Atrial Fibrillation: How Can Yoga Help?

Senior hispanic man standing in warrior yoga pose variation practicing in living room alone

Article At A Glance

Atrial fibrillation is a common condition among older adults, leading to fatigue, chest pain, and shortness of breath. But did you know a regular yoga practice may be just the right medicine to prevent or lessen its unpleasant symptoms? Discover how yoga can impact atrial fibrillation learn and how to incorporate yoga into your lifestyle for better heart health.

Over eight years ago, I wrote a blog post about yoga and atrial fibrillation, inspired by both a personal experience with a student who had an acute bout of rapid heart rate due to “A fib” during a yoga workshop in 2001 and a study (in 2013) that was underway to see if yoga could be of help with this condition.

Since that time, several friends of mine, men and women ranging in age from 54 to 75, have developed atrial fibrillation and have undergone a variety of Western treatments, with variable success, to try and bring the upper chambers of the heart (the atria) back into normal rhythm. And, that 2013 study on yoga and atrial fibrillation was completed and showed great promise for yoga as an adjunctive treatment for those with this condition. We will get to that in a few moments. So, it felt like a good time to check in again!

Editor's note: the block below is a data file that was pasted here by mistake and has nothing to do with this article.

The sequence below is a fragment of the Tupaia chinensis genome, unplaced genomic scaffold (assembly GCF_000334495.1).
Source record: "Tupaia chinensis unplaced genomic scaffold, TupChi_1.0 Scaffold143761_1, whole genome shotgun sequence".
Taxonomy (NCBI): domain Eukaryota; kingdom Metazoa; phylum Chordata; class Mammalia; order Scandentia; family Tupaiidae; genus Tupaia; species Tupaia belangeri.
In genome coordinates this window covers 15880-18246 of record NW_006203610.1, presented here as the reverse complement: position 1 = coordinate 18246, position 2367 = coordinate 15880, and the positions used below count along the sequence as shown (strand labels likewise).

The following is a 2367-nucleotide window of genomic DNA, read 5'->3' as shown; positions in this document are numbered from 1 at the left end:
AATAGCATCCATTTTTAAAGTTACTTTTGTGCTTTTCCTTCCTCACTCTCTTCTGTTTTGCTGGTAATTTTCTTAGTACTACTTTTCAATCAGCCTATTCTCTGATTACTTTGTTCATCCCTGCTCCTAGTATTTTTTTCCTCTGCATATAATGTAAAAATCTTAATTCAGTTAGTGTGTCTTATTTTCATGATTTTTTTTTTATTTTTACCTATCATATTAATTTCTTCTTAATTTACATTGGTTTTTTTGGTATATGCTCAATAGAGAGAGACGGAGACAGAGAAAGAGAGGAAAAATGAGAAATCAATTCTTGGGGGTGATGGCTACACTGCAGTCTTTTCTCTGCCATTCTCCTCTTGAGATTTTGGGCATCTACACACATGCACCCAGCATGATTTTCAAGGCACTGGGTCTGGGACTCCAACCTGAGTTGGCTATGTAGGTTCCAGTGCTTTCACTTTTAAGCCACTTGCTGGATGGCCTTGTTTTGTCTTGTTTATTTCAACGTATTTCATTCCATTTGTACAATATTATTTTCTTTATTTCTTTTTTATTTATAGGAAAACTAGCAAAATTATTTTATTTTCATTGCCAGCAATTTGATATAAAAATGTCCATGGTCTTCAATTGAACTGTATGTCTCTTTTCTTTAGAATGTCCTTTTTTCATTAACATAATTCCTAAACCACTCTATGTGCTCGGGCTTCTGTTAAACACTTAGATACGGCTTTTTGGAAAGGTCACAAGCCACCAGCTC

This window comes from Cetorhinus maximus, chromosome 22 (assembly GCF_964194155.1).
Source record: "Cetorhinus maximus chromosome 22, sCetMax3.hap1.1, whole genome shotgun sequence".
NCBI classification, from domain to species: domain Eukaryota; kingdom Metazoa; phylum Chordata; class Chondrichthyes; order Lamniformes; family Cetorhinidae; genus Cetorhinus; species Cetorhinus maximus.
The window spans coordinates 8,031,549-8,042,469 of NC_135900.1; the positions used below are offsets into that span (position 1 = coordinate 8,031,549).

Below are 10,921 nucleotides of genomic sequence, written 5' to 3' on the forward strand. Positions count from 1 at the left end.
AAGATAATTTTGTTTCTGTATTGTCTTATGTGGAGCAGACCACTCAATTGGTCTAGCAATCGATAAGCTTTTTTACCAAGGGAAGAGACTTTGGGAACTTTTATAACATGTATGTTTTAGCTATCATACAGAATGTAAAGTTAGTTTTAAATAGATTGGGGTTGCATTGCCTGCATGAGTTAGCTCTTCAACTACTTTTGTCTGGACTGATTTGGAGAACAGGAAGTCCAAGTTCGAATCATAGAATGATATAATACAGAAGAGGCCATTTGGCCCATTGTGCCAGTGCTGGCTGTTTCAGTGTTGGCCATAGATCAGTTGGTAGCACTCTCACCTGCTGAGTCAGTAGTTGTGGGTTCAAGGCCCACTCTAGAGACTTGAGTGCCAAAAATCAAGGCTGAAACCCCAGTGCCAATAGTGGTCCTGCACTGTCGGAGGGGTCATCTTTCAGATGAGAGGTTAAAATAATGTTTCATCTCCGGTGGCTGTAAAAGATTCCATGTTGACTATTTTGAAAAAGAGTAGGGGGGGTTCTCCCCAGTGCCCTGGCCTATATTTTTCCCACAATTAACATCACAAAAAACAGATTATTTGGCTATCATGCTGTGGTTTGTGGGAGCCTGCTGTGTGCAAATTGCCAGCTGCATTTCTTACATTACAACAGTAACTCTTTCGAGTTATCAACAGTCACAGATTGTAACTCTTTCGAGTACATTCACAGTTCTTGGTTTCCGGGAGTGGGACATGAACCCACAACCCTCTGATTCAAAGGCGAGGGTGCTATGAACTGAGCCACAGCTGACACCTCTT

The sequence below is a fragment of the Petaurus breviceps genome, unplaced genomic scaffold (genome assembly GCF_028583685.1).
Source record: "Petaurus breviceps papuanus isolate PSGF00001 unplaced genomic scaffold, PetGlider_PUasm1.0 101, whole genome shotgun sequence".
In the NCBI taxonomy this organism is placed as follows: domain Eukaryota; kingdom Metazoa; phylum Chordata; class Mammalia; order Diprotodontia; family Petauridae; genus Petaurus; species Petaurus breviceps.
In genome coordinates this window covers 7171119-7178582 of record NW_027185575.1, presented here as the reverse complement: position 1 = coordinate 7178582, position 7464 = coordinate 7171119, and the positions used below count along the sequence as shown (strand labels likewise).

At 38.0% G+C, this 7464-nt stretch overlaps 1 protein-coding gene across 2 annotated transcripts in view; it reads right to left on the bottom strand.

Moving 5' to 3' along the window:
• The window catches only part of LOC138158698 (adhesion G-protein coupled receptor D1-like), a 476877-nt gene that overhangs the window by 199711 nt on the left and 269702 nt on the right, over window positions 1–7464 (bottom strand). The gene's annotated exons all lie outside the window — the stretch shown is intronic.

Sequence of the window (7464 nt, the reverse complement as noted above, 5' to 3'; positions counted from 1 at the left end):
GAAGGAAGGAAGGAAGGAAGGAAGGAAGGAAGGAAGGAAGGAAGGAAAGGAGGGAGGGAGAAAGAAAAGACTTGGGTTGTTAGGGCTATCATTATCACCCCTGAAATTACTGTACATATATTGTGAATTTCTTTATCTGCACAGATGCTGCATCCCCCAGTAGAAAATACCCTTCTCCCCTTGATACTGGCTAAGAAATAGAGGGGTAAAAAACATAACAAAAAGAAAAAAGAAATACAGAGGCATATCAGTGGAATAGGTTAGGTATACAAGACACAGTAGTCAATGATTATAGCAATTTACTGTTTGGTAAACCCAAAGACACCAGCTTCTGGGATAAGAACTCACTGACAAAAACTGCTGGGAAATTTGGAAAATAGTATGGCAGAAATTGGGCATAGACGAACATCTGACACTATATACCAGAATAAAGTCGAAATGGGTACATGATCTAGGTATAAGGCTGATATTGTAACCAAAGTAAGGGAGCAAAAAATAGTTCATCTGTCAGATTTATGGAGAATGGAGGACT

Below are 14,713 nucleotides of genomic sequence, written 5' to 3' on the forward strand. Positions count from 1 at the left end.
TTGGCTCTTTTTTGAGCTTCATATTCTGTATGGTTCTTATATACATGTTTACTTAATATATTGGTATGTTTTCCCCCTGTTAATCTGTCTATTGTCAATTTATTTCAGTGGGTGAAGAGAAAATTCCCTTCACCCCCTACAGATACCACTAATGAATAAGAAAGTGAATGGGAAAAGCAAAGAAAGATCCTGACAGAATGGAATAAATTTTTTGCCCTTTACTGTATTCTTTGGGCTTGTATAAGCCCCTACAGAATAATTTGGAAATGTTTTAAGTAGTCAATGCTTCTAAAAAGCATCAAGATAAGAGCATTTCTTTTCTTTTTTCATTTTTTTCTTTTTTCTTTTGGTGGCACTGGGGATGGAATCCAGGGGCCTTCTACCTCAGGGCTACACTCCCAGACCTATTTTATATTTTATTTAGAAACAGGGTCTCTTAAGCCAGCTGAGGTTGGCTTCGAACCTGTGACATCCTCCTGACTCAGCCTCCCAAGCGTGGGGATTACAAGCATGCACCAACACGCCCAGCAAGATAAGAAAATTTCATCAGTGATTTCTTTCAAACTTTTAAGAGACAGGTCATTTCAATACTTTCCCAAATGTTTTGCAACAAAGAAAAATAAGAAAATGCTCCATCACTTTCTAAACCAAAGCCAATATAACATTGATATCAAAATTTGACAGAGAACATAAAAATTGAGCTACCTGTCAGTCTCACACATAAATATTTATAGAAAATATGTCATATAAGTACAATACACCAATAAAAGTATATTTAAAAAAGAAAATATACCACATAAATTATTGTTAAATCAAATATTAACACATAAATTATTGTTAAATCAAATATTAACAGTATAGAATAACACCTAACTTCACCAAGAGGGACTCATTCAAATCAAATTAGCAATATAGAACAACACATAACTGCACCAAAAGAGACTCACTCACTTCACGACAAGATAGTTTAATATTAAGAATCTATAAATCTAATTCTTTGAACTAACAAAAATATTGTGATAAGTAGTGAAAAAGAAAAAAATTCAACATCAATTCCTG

What is Atrial Fibrillation?

For those unfamiliar with atrial fibrillation, it is a condition of the heart that interferes with the normal electrical conduction of the impulses that typically result in the rhythmic contraction of the heart moment by moment. It is the most common treatable type of arrhythmia or irregular heart rhythm. Although it can be present without symptoms, it more often causes fatigue, especially with activity, chest pain, shortness of breath, dizziness, and palpitations (a feeling of rapid rate, pounding, or fluttering in the chest).

Atrial fibrillation causes the heart to beat much faster than normal, and the upper and lower chambers of the heart get out of sync. This can result in poor emptying of the larger lower chambers of the heart, increasing the chances of blood clots forming there and getting shot out into the brain. When this happens, people suffer from strokes, which can cause significant disability or death. It can also gradually lead the heart to swell and work poorly, a condition called congestive heart failure.

Risk Factors for Atrial Fibrillation

Senior woman in activewear watching online courses on laptop while exercising at home.

It is worth knowing a bit about the risk factors for developing atrial fibrillation, as yoga has been shown in studies to address many of these underlying issues. So, what are they?

According to the CDC, they include:

  • High blood pressure* (the most significant factor)
  • Advancing age
  • Obesity*
  • European ancestry
  • Diabetes*
  • Heart failure
  • Ischemic heart disease*
  • Overactive thyroid gland